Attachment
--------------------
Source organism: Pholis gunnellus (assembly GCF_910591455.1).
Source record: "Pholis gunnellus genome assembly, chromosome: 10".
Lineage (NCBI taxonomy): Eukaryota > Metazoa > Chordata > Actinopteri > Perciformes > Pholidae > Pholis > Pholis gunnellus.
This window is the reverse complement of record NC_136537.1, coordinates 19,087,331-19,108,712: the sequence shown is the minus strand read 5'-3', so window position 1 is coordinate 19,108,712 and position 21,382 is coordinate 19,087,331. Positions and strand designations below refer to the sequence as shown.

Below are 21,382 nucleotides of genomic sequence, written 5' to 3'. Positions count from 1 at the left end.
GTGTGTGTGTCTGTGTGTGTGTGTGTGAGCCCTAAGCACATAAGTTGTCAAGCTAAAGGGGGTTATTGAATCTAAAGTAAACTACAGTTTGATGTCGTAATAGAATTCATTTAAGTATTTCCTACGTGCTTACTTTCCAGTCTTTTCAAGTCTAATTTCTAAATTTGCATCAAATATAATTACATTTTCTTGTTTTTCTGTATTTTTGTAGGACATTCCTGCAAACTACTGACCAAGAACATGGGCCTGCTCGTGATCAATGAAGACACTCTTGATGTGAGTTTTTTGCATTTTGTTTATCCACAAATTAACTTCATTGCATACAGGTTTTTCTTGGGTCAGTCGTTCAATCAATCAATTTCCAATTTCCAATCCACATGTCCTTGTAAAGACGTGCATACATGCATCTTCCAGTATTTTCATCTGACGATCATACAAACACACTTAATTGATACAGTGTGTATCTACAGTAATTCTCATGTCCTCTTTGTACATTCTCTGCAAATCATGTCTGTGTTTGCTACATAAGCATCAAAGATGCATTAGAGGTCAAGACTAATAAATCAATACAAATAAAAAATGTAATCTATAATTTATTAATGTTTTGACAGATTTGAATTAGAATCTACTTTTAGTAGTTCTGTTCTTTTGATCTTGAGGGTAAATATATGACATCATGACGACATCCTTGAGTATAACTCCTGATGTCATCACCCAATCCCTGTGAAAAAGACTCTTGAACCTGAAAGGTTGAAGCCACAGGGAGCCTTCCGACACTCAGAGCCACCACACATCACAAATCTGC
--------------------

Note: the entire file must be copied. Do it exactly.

Source organism: Pholis gunnellus (assembly GCF_910591455.1).
Source record: "Pholis gunnellus genome assembly, chromosome: 10".
Lineage (NCBI taxonomy): Eukaryota > Metazoa > Chordata > Actinopteri > Perciformes > Pholidae > Pholis > Pholis gunnellus.
This window is the reverse complement of record NC_136537.1, coordinates 19,087,331-19,108,712: the sequence shown is the minus strand read 5'-3', so window position 1 is coordinate 19,108,712 and position 21,382 is coordinate 19,087,331. Positions and strand designations below refer to the sequence as shown.

Below are 21,382 nucleotides of genomic sequence, written 5' to 3'. Positions count from 1 at the left end.
GTGTGTGTGTCTGTGTGTGTGTGTGTGAGCCCTAAGCACATAAGTTGTCAAGCTAAAGGGGGTTATTGAATCTAAAGTAAACTACAGTTTGATGTCGTAATAGAATTCATTTAAGTATTTCCTACGTGCTTACTTTCCAGTCTTTTCAAGTCTAATTTCTAAATTTGCATCAAATATAATTACATTTTCTTGTTTTTCTGTATTTTTGTAGGACATTCCTGCAAACTACTGACCAAGAACATGGGCCTGCTCGTGATCAATGAAGACACTCTTGATGTGAGTTTTTTGCATTTTGTTTATCCACAAATTAACTTCATTGCATACAGGTTTTTCTTGGGTCAGTCGTTCAATCAATCAATTTCCAATTTCCAATCCACATGTCCTTGTAAAGACGTGCATACATGCATCTTCCAGTATTTTCATCTGACGATCATACAAACACACTTAATTGATACAGTGTGTATCTACAGTAATTCTCATGTCCTCTTTGTACATTCTCTGCAAATCATGTCTGTGTTTGCTACATAAGCATCAAAGATGCATTAGAGGTCAAGACTAATAAATCAATACAAATAAAAAATGTAATCTATAATTTATTAATGTTTTGACAGATTTGAATTAGAATCTACTTTTAGTAGTTCTGTTCTTTTGATCTTGAGGGTAAATATATGACATCATGACGACATCCTTGAGTATAACTCCTGATGTCATCACCCAATCCCTGTGAAAAAGACTCTTGAACCTGAAAGGTTGAAGCCACAGGGAGCCTTCCGACACTCAGAGCCACCACACATCACAAATCTGC